ST. PETERSBURG — The moment is ripe for pointing fingers.
To shout at the opening day starter who lost his grip when it mattered most. To shake your head at the baserunner who inexplicably tried to steal second when it mattered least.
This is what September brings, and this is what a pennant race does to a fan base.
It takes small events in the 1,395th inning of a season and makes them seem as if the entire calendar was wasted by one pitch, one error, one decision.
The reality is more complex, and the truth is less dramatic.
For if the Rays' season ends in frustration — and that looks more likely today than any time in the past week — it will be for the reason you always feared:
They do not have enough quality hitters.
That was your suspicion in April, it was your frustration in July, and it is your freakin' nightmare in the waning days of September.
The Rays have lost four of their past five games and scored one, two, two and zero runs in those efforts. A week earlier they lost three games and scored three, two and two runs. The 10 days before that, they lost three games while scoring zero, two and two runs.
That is not a team that is choking.
That is a team fulfilling its destiny.
"That is who we are. That's who we are," Rays manager Joe Maddon said. "If we don't outpitch them and get a couple of clutch hits, it's a very difficult night for us."
At the pace they are going, the Rays will score 102 runs fewer than they did in 2010. That is not an insignificant number. They will set a franchise record for allowing the fewest runs in a season, but they could be shut out of the postseason because the offense was lacking.
There have been nights when the lineup featured so many guys below the Mendoza line that it would have taken a search party to bring anybody home.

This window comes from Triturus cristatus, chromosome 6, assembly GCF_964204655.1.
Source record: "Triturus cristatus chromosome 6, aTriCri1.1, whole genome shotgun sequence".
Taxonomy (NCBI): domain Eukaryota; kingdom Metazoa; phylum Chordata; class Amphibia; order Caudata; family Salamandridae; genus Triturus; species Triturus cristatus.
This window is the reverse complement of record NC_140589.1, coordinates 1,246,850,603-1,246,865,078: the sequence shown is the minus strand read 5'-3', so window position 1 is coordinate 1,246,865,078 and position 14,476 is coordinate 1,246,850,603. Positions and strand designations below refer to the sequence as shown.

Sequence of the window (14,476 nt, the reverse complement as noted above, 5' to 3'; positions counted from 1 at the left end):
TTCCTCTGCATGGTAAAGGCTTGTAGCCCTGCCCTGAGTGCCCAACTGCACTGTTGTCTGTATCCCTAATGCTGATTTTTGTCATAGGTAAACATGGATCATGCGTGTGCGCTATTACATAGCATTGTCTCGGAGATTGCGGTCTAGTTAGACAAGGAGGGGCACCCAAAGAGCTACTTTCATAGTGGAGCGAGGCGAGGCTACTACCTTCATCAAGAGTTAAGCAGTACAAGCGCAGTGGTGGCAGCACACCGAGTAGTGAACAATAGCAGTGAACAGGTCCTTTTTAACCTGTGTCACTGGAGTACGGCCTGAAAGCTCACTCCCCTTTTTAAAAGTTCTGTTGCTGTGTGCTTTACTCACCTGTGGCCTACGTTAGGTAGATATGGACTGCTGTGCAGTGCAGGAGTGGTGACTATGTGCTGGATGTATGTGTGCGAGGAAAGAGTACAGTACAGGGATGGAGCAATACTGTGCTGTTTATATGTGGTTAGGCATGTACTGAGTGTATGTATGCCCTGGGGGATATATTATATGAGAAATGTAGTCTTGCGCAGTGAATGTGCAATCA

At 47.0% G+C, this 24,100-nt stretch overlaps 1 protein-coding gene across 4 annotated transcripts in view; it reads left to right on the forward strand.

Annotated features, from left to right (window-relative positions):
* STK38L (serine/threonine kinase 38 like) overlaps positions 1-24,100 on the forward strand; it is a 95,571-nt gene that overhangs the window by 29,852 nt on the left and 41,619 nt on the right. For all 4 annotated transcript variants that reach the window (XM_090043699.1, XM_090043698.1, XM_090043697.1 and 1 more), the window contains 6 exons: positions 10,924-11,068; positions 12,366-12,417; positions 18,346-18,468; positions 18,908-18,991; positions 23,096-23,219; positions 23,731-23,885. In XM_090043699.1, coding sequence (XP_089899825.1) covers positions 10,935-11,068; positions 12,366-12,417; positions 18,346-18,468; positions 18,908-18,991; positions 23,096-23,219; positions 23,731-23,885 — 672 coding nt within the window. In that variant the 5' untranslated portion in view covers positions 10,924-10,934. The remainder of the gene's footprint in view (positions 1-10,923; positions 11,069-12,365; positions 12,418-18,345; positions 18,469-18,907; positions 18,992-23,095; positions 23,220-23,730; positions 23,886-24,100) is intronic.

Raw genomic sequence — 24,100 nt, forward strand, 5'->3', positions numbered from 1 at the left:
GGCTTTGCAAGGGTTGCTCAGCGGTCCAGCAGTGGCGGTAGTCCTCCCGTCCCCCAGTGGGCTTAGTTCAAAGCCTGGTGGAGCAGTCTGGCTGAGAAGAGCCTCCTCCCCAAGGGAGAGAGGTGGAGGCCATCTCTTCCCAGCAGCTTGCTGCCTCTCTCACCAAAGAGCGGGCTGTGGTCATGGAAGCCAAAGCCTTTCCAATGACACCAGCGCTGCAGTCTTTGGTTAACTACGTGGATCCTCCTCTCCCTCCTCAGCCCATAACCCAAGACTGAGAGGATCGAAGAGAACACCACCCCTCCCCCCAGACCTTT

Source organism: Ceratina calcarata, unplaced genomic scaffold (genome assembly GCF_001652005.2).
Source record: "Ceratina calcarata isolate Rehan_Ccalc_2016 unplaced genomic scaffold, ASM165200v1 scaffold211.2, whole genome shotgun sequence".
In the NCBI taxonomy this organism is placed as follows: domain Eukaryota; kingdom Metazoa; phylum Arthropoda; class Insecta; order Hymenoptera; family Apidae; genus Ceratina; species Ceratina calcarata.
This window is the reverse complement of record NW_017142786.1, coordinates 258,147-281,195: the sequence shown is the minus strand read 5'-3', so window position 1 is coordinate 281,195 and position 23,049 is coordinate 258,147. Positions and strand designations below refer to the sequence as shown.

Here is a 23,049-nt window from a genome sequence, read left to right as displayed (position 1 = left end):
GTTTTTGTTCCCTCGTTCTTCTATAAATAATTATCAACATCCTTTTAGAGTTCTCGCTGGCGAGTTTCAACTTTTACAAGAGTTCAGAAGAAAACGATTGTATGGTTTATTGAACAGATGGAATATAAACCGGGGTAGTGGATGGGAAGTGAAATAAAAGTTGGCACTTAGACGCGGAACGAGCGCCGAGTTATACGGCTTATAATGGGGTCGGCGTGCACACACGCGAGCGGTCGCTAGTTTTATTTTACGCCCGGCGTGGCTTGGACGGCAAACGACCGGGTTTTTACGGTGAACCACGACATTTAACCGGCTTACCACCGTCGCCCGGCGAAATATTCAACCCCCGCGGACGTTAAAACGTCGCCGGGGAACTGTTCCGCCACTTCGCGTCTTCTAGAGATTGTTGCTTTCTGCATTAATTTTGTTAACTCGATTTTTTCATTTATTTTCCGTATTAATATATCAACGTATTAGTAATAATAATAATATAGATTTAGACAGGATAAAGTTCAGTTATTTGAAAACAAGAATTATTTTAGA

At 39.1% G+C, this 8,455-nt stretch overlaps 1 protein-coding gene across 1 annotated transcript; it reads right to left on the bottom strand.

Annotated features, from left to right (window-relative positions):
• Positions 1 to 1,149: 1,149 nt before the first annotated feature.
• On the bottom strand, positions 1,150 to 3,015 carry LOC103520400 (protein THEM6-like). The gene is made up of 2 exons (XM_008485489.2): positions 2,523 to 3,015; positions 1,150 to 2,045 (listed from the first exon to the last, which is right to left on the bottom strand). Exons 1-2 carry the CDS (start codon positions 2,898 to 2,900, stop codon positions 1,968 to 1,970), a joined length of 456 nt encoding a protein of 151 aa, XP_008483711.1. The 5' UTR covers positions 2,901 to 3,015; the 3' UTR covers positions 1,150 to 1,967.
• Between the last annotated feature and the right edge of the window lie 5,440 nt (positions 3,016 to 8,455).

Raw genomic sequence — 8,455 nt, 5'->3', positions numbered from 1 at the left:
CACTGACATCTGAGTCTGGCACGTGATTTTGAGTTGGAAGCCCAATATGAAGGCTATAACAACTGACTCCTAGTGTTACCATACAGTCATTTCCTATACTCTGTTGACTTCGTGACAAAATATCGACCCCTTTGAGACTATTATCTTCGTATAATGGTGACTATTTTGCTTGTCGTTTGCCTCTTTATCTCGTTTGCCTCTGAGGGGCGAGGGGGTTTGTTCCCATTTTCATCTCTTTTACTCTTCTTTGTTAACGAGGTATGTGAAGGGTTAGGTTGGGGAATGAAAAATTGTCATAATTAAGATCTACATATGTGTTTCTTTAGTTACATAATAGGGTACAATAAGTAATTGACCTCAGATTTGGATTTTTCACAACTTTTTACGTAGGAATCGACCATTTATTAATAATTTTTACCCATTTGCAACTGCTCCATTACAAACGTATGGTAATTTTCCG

"It's tough," Maddon said. "There's a lot of pressure on the pitching and the defense on a nightly basis because we have to be run preventers. And we have been. But at some point you just have to be able to step up and score enough runs to beat some better pitchers."
Should you have been surprised by what happened Friday night?
I mean, you've seen it before. Seen it at Tropicana Field. Seen it at Yankee Stadium. Probably have seen it in your sleep.
This is simply the way the roster is constructed. It is cheaper and easier to develop a pitching rotation than a lineup of power hitters, and so the Rays try to beat the heavyweights of the American League East by being counterpunchers.
It worked in 2010 when they scored fewer runs than the Yankees and Red Sox, and still won a division. It worked in 2008 when they scored fewer runs than half the American League and still won a division.
And it could have worked in 2011, but the Rays have had too many things go wrong with the offense. They have not gotten the production expected at shortstop or catcher. They have not gotten the power expected at first base. They did not get anything from Manny Ramirez.
And so now they are down to the final five games of the season, and the heartbeat is beginning to falter.
A stretch run that was looking magical at 29-15 earlier this week has now stumbled to a 1-4 stretch just as the rest of the baseball world has tuned in to watch.
Both the Rays and Blue Jays played night games on Thursday and traveled overnight to Tampa Bay, but only one team looked sluggish by the ninth inning Friday.
"I know they came in at 4:30 in the morning," Maddn said. "We came in at 4 o'clock, but we've been playing under a lot more emotion than they have, so there's all of that to be considered. But there's no excuses to be made. No excuses at all."
So here's the bottom line:
Boston's magic number is down to three for a share of the wild card and four to clinch it. That means the Rays either have to win the rest of their games or pray the Red Sox continue to play below .500.
Can it happen? Sure. As ugly as Tampa Bay's offense has been, Boston's pitching has looked even worse in recent weeks.
The Rays may even have caught a break with Boston having a game rained out in New York on Friday night. The Red Sox had planned on Jon Lester starting two of their final six games, but this means Lester will get only one start or pitch on short rest in the finale.
So how do the Rays do it?
The cliche is one day at a time.
The reality is one hit at a time. And unfortunately, that's the way they play around here.